Chopin – Variations for Piano and Orchestra on “Là ci darem la mano” from Don Giovanni, Op. 2

by Max Derrickson

Frédéric Chopin
(Born near Warsaw, Poland in 1810; died in Paris in 1849)

Variations for Piano and Orchestra on “Là ci darem la mano” from Don Giovanni, Op. 2

  1. Introduction – Largo
  2. Theme – Allegretto
  3. Variation 1: Brillante
  4. Variation 2: Veloce, ma accuratamente
  5. Variation 3: Sempre sostenuto
  6. Variation 4: Con bravura
  7. Variation 5: Adagio; Coda: Alla Polacca


By the age of 14 Chopin was already being regarded as a piano virtuoso while stirring up interest with his composing.  By 17 the young musical giant was ready to take on the world in both roles, beginning with his Variations, Là ci darem la mano, Op. 2 (1827).  This piece was immediately hailed as a great work and it was surely prescient of Chopin’s genius for musical and psychological insight.  Hearing the magical craft of the virtuoso pianist in the Variations is obvious and thrilling, but to understand its compositional soulfulness, one must first turn to the source of Mozart’s theme from which Chopin crafted his variations.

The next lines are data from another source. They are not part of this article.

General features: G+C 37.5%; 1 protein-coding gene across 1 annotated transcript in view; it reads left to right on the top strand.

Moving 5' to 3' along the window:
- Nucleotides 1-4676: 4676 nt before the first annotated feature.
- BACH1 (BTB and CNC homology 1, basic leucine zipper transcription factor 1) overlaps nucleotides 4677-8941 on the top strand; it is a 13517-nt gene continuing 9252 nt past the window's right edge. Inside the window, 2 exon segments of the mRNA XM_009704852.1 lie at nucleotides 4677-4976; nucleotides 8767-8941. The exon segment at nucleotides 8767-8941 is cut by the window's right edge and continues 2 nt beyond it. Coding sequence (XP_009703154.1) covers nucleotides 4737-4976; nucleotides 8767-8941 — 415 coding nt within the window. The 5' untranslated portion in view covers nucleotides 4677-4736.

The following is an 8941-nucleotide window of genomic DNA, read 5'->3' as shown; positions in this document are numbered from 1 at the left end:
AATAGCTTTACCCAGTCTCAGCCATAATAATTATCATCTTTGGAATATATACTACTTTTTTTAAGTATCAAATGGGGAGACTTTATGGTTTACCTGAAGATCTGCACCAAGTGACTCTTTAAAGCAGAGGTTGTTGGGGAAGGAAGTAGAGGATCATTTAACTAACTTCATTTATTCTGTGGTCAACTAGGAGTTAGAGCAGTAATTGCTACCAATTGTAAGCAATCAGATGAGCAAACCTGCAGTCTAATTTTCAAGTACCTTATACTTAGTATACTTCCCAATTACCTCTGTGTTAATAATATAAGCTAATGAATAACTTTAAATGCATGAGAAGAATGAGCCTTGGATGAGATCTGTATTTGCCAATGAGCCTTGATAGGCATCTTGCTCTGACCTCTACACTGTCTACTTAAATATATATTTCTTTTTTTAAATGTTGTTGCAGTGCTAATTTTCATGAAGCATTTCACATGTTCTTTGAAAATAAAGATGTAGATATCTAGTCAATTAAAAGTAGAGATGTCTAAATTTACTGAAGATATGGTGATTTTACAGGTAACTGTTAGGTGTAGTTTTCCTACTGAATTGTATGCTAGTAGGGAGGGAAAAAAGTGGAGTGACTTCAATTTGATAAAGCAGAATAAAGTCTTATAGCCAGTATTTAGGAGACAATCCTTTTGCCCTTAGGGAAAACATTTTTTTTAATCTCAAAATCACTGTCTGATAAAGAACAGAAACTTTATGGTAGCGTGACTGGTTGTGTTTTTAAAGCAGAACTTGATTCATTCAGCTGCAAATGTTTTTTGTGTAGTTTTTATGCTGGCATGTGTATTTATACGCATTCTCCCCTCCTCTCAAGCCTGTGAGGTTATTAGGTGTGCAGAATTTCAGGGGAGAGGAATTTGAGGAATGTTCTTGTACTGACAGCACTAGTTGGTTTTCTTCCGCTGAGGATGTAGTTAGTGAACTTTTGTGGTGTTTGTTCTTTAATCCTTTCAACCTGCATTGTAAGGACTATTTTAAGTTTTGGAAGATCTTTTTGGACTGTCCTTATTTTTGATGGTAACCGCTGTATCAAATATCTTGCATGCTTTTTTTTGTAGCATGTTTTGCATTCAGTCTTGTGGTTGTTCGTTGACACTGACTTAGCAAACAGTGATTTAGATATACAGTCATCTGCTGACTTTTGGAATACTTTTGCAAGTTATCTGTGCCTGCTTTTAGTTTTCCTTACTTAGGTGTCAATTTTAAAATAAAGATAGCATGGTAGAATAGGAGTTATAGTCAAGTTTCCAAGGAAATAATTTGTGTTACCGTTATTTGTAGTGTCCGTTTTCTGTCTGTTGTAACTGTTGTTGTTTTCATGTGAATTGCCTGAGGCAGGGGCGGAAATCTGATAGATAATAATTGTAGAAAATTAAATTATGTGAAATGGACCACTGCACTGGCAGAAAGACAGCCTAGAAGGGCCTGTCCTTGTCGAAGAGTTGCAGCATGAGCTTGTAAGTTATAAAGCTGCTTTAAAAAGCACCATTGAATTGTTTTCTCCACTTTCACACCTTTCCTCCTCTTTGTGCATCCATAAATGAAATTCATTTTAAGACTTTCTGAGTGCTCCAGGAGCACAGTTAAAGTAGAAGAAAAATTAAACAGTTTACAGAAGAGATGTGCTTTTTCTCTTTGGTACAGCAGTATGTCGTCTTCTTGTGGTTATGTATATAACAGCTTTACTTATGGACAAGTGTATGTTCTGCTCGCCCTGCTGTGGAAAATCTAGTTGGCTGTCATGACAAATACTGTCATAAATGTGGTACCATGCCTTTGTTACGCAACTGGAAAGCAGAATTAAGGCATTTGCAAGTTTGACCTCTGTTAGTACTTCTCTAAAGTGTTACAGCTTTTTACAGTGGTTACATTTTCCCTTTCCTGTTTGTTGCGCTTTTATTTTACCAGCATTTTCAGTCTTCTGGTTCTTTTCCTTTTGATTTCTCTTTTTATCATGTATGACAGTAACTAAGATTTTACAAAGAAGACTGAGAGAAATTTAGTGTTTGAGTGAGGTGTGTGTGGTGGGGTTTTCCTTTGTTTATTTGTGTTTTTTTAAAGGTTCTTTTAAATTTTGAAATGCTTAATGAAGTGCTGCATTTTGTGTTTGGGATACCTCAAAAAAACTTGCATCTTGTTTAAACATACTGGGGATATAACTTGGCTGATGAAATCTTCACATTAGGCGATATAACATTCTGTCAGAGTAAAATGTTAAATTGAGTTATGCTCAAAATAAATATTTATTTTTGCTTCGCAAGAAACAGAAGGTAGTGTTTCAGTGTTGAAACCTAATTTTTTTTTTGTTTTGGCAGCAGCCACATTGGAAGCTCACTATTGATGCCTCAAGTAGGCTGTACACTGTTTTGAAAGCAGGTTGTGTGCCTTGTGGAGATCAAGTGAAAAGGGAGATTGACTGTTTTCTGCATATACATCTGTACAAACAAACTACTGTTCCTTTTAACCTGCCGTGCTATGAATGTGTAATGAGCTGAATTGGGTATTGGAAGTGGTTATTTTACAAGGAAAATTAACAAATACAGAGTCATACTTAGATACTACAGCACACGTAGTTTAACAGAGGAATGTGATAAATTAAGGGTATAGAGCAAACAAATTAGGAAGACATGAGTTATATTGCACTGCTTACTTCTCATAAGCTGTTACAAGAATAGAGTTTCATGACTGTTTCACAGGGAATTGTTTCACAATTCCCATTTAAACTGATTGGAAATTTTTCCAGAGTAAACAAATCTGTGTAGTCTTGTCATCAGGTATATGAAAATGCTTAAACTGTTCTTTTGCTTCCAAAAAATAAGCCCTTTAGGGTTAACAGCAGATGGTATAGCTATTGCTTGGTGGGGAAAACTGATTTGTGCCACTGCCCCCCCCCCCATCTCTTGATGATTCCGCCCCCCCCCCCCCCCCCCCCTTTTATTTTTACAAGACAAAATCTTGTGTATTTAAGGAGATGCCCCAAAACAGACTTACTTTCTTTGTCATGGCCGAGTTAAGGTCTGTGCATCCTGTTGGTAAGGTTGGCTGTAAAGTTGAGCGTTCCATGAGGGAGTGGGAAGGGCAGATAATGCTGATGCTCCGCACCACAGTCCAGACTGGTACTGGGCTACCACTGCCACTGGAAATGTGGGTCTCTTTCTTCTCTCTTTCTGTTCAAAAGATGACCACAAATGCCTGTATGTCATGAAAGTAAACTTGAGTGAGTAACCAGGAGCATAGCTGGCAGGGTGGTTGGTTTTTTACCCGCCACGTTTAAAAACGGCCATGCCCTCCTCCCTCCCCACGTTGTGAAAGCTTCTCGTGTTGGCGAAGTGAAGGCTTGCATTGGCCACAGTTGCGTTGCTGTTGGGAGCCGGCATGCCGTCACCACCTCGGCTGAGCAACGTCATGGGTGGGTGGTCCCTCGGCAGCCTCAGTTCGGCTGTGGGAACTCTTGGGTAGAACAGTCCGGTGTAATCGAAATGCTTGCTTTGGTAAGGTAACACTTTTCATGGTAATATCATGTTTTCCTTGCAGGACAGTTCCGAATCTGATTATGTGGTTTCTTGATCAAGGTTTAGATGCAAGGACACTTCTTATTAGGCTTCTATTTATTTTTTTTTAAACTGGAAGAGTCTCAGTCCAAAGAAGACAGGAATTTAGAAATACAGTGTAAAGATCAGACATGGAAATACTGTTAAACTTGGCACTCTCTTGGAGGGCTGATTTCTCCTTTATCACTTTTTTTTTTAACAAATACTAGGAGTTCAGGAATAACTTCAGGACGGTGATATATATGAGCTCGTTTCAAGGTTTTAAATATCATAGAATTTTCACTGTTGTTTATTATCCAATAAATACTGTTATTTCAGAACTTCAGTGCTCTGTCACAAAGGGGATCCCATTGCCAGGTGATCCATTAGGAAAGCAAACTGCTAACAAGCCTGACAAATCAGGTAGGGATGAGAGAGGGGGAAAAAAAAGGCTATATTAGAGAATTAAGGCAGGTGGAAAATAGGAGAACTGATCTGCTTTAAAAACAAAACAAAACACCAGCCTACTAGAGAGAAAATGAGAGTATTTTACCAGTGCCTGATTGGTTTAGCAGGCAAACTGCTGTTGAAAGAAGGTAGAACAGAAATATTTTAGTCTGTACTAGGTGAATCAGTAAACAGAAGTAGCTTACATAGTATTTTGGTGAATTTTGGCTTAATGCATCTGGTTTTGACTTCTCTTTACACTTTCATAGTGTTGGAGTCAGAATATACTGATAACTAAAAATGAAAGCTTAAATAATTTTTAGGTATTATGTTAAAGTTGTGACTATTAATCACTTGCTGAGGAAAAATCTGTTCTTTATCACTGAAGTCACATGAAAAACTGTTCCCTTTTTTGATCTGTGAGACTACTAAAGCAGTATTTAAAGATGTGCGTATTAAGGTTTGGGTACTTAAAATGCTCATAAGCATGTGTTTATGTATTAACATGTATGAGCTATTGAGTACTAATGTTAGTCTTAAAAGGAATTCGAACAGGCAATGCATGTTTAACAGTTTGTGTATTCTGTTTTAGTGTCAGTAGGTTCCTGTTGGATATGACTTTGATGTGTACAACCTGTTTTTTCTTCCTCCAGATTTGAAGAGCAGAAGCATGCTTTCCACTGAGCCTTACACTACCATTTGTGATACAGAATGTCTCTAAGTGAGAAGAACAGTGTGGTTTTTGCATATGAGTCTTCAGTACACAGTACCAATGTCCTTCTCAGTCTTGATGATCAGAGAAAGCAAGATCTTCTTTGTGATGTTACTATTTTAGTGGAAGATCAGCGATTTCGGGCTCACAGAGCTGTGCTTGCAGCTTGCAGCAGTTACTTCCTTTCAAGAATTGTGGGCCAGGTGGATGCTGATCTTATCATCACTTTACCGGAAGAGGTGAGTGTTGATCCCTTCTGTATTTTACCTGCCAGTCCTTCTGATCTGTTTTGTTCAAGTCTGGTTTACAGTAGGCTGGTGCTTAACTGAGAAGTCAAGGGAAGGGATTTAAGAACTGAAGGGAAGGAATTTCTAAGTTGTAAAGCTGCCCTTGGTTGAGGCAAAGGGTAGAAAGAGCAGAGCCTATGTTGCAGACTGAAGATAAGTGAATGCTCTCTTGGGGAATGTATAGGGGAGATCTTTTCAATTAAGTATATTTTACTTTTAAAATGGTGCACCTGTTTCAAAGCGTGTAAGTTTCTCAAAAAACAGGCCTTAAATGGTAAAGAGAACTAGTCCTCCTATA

“Là ci darem la mano” comes from Don Giovanni (1787), which is considered by many to be Mozart’s greatest work, and which had by the 1820’s become one of Europe’s best loved operas and hailed as “divinely inspired.”  So it also was in Chopin’s Warsaw.  Mozart’s story of Don Juan, the lover of life, the irreverent ruffian, resonated deeply with a Europe that was equal parts sternly religious and intensely pursuing Enlightenment philosophy.  Don Giovanni as both opera and character met all the criteria: despite the Don’s irreverence and ultimate descent into hell, Giovanni was human – with foibles and tenderness [. . .] that is as musically frightening as any in all of the repertoire, as the ghost of the Commendatore comes to drag Giovanni down to hell.

Chopin was neither the first, nor the last, to set the song to a set of variations.  Beethoven used it twice and both Berlioz [. . .]  When the “Là ci darem” tune finally arrives outright, it has been stripped of everything but its simple melody and basic harmonic accompaniment, light-hearted in its way, but double-edged [. . .] – the pathos he imbues into it with just a few short minutes of music is rather astounding, especially given his young age.

The Variations then progress with increasing vigor, as they should, for this was also a showpiece for the prowess of the young giant [. . .]  Adagio – alla Polacca (Polonaise), where the orchestra returns with the heavy hand of fate for Giovanni, and Giovanni replies, in turn, with pianistic       [. . .] – a dance macabre to taunt the devil.

Chopin’s Variations made a big impact on the music world immediately upon their premiere in 1827.  [. . .] “Hats off, gentlemen! A genius!”  And rightly so.